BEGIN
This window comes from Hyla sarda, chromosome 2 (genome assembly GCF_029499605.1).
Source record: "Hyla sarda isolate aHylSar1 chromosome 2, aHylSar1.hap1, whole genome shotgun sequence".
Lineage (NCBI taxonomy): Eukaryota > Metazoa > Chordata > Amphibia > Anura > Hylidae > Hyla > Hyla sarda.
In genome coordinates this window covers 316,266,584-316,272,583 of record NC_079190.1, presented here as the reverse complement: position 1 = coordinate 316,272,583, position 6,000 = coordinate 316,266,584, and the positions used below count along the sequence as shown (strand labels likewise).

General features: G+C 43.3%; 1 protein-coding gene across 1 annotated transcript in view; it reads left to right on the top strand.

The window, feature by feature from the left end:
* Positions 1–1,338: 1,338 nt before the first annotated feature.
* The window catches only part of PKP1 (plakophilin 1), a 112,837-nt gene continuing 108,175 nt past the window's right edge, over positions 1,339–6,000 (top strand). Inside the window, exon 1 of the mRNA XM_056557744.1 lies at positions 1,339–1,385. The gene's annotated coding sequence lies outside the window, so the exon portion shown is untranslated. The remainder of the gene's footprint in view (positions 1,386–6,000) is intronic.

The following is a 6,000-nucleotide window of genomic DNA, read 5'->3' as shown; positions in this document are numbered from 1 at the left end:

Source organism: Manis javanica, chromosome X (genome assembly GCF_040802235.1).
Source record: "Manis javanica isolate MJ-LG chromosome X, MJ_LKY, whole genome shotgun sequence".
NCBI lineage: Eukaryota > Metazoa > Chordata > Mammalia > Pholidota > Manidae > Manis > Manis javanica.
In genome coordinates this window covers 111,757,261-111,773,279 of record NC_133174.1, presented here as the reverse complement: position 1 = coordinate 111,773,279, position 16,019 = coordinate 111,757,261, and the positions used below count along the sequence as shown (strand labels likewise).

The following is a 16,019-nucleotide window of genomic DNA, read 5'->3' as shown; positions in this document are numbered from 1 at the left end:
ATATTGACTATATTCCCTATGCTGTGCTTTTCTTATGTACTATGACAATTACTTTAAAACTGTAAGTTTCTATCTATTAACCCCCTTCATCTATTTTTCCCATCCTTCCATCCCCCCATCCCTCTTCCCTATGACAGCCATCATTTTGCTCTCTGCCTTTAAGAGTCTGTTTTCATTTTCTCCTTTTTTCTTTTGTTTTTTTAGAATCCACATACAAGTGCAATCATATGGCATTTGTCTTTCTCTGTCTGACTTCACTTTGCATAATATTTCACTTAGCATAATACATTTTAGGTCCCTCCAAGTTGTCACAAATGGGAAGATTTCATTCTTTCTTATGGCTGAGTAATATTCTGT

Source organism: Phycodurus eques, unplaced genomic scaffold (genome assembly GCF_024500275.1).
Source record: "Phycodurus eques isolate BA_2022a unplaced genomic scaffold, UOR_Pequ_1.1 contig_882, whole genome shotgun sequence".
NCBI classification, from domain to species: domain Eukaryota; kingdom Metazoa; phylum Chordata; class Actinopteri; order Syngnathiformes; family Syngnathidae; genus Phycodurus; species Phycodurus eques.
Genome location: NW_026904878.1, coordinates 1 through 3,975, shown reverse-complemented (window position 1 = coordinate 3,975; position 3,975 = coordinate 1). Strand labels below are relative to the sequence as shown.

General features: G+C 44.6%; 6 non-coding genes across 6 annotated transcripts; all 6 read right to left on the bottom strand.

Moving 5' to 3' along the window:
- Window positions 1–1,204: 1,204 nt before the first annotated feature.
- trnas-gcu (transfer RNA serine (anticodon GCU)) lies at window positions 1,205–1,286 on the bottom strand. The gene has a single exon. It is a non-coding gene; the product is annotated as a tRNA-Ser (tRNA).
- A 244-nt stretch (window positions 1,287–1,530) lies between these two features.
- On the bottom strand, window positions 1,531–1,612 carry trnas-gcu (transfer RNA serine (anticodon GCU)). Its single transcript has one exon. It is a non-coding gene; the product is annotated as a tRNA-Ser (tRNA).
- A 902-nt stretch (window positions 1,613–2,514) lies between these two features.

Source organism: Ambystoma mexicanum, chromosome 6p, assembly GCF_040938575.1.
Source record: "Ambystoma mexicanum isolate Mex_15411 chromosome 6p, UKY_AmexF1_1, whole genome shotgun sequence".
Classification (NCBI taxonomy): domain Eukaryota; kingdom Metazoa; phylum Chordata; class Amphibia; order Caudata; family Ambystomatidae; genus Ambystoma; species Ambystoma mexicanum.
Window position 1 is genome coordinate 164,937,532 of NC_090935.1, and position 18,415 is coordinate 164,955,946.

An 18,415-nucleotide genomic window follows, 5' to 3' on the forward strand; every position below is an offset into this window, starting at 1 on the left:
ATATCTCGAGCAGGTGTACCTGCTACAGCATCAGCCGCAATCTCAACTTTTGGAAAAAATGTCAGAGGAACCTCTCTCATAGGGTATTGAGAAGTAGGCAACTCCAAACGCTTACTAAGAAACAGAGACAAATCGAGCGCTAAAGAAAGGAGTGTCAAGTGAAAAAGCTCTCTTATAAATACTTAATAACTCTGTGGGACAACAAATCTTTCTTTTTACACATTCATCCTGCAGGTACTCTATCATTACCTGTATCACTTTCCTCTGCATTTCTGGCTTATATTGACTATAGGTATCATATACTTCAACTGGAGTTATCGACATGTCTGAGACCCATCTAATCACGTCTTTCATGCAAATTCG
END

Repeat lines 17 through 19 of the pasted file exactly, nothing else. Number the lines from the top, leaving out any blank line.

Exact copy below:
Source record: "Phycodurus eques isolate BA_2022a unplaced genomic scaffold, UOR_Pequ_1.1 contig_882, whole genome shotgun sequence".
NCBI classification, from domain to species: domain Eukaryota; kingdom Metazoa; phylum Chordata; class Actinopteri; order Syngnathiformes; family Syngnathidae; genus Phycodurus; species Phycodurus eques.
Genome location: NW_026904878.1, coordinates 1 through 3,975, shown reverse-complemented (window position 1 = coordinate 3,975; position 3,975 = coordinate 1). Strand labels below are relative to the sequence as shown.